I'm a postdoctoral scholar studying planetary geology in the Planetary Sciences Group at UCF.
I'm interested in planetary materials, including their early evolution in the solar system, re-creating their exotic properties in the lab, and extracting them sustainably as space resources.
1. Carbonaceous muds (Recent abstract).
2. Martian clay formation and noble gas sequestration in the pre-Noachian (Recent publication).
3. High fidelity regolith simulants (Recent publication).
My new paper — Evidence for a Widespread Basaltic Breccia Component in the Martian Low-Albedo Regions from the Reflectance Spectrum of Northwest Africa 7034 [whew!] — will come out shortly in the journal Icarus, co-authored by Jack Mustard and Carl Agee. I wanted to give some backstory on how it came to be, to complement the online media blitz. This paper got its beginnings at The Woodlands Waterway Marriott Hotel last March: “Sure, I’ve got some upstairs in my room. I’ll go get it for you.” No, this wasn’t the sound of me scoring drugs, but securing a 0.99 gram chip of the martian meteorite Northwest Africa (NWA) 7034, known as Black Beauty, from Carl. NWA 7034 was already setting the planetary science world on fire, and now I had a piece; at roughly $10,000/g on the open market, a very expensive piece. I put it in my pocket.
Currently there are 79 collected and cataloged rocks known to have made their way from Mars to Earth. These are all basaltic/ultramafic samples, and that makes sense given everything we know about Mars. Pockets of trapped martian atmosphere in some of them confirmed the link beyond any reasonable doubt. But there’s always been a problem. The bulk chemistry of the martian meteorites — collectively the Shergottite, Nakhlite, and Chassignite (SNC) group — doesn’t match Mars’ crust. Neither does their spectral signature, as Vicki Hamilton demonstrated back in 2003 at thermal wavelengths (the story is the same in the visible/near-infrared (VNIR)). After Carl Agee showed that Black Beauty was different, that it was a breccia matching bulk Mars in chemistry, I had an obvious question: what does its spectrum look like?
We started by measuring the solid chip at RELAB, narrowing the aperture down to about a 1 mm spot size. We targeted some of the different clasts in the VNIR, then went back and did a couple additional measurements of more matrix-rich material. The results, in the words of Jack Mustard: “Looks like we’re not in Kansas anymore.” This meteorite was DARK. Like, really dark. It had a few subtle bands from pyroxene, but otherwise the spectra had more in common with a carbonaceous chondrite than an SNC meteorite. Importantly though, it looked like low-albedo martian terrains from OMEGA data. Switching to longer wavelengths with the FTIR, the picture got even richer: NWA 7034 was a much better match for ‘Surface Type 1’ — the majority of the planet that’s interpreted to be unaltered basalt — than any of the SNCs measured before. Now, we didn’t do true thermal emissivity measurements here (we used Kirchoff’s law to convert reflectance to emissivity), so folks at ASU might have some qualms, but we’re confident in the interpretations.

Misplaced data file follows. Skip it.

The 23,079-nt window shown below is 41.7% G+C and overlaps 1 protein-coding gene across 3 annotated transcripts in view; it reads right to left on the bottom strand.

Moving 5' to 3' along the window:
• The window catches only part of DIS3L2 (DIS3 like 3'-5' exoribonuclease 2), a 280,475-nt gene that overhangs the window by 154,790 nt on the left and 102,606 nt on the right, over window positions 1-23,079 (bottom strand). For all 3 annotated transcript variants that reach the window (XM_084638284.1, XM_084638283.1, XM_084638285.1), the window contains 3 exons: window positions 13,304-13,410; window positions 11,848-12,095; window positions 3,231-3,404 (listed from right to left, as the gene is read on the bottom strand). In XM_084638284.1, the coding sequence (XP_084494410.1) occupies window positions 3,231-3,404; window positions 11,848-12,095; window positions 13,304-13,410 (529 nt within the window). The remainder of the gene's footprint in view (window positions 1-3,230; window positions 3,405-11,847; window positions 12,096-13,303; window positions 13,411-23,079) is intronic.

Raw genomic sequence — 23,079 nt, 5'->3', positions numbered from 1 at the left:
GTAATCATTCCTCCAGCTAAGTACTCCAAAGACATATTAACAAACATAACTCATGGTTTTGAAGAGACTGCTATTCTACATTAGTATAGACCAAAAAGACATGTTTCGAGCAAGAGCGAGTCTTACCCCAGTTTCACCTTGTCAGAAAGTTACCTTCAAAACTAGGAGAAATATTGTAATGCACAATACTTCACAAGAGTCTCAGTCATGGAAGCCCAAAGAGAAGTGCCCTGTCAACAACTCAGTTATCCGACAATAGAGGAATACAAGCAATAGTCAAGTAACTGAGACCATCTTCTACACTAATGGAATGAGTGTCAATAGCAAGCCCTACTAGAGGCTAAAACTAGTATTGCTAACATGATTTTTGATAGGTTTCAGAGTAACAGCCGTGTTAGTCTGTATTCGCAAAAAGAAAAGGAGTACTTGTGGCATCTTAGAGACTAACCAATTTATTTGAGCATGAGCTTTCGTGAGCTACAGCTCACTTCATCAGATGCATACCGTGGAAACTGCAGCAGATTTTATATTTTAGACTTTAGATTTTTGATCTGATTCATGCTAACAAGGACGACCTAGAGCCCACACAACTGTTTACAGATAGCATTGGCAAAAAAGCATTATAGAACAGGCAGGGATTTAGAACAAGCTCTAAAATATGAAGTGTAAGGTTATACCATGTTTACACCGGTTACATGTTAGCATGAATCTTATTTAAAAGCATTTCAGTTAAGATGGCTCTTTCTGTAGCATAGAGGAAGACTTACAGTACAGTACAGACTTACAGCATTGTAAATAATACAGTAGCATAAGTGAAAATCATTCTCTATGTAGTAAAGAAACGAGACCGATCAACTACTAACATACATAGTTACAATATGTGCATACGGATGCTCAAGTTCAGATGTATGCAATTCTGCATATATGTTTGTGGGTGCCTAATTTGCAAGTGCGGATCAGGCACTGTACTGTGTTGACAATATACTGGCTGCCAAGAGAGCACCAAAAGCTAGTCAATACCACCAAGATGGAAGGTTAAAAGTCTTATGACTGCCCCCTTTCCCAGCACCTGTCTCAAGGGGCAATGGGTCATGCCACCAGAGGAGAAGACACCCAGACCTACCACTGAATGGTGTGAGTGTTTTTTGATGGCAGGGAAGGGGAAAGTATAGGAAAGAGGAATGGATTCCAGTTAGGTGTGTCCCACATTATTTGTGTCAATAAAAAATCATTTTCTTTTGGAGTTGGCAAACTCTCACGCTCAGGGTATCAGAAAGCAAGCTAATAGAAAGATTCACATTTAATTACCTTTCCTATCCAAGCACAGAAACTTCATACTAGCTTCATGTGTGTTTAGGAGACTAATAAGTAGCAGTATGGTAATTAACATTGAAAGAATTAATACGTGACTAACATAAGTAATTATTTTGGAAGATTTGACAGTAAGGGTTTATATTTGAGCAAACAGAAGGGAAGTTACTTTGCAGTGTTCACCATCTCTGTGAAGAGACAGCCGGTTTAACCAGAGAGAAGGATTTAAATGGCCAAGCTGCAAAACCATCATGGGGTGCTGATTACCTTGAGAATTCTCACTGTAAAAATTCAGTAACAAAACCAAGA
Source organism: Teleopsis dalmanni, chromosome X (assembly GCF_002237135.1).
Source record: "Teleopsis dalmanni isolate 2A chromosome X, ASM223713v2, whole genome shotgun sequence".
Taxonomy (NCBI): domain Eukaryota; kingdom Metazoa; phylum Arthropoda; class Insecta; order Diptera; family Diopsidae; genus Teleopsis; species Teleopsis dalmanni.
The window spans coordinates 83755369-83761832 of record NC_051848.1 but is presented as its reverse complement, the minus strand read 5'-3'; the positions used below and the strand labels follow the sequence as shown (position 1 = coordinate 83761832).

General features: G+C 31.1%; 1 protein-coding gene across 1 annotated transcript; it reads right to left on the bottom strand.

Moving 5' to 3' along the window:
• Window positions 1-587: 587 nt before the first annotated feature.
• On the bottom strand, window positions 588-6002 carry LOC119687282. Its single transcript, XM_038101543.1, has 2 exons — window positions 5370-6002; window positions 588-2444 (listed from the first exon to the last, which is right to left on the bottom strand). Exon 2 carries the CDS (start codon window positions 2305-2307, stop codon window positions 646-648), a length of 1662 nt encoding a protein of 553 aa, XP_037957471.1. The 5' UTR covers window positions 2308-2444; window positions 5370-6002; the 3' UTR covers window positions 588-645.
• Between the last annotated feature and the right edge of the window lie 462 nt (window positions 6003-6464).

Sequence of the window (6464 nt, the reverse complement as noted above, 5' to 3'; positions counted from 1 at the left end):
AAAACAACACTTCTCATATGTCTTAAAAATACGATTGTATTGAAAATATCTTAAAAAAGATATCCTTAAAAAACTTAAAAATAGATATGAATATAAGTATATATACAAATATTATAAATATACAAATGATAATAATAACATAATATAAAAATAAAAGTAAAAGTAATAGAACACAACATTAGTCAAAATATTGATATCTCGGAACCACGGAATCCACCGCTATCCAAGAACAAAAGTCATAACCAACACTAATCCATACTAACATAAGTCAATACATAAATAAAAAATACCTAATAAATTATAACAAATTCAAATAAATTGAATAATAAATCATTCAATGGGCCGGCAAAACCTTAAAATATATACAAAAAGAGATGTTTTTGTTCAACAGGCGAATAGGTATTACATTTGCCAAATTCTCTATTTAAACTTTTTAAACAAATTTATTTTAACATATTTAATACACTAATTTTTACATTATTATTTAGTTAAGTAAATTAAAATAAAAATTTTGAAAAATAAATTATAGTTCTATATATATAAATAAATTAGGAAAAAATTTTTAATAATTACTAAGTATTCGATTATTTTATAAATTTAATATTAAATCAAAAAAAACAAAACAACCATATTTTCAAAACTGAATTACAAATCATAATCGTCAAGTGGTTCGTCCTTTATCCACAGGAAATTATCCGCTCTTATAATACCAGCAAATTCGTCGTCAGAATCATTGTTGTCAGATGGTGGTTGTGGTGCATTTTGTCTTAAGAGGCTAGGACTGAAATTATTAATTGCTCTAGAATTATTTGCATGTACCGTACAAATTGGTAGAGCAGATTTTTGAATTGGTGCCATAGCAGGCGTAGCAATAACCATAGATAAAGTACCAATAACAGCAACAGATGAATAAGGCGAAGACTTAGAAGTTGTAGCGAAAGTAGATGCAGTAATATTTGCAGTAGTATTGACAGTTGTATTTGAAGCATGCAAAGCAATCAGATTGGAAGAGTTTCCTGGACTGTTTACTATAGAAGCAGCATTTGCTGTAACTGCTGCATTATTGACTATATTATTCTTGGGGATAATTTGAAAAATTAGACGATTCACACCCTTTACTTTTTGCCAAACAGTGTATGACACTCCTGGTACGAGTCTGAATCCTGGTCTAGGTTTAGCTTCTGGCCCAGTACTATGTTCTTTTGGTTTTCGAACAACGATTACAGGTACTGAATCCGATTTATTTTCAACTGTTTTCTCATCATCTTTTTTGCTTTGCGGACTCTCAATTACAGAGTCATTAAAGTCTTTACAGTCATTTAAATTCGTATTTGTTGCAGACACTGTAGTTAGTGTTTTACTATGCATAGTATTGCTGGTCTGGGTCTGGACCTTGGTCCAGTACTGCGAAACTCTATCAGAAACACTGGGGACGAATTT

At this point we had enough to publish, but we wanted to get a handle on exactly why Black Beauty is so dark and spectrally featureless at VNIR wavelengths. Fortunately we had contacts at Headwall Photonics, who are doing really cutting-edge work on hyperspectral imaging technology. We brought our NWA 7034 sample up to Fitchburg, MA and measured it at Headwall’s facilities; to our knowledge this was the first time a hyperspectral camera had been used to image a meteorite. The results from hyperspectral images showed that it is the matrix that causes Black Beauty’s spectral properties. You can find clasts of pyroxene and basalt inside NWA 7034 that spectrally resemble the SNCs, but averaging over the entire surface of the chip gives a flat, dark spectrum similar to Mars’ surface, and similar to isolated pixels of the most matrix-rich material. It still isn’t totally clear which aspects of the matrix are most important in causing the meteorite’s low albedo. It could be the incredibly fine grain size, the high magnetite content, or exogenous carbonaceous infall that got incorporated into the breccia. All of these probably play a role. Either way, we argued from our results that most of the low-albedo regions on Mars probably contain a good fraction of brecciated material like NWA 7034, mixed with more intact volcanic rocks, dust and glass (alteration minerals aren’t visible on a global scale). This only makes sense given that Mars hasn’t been resurfaced globally since the heavy bombardment, and its crust should be beaten and battered like that of the Moon.
What’s next? Nothing for now, but currently we’re working with Justin Filiberto on a martian gabbroic meteorite, so stay tuned on that front.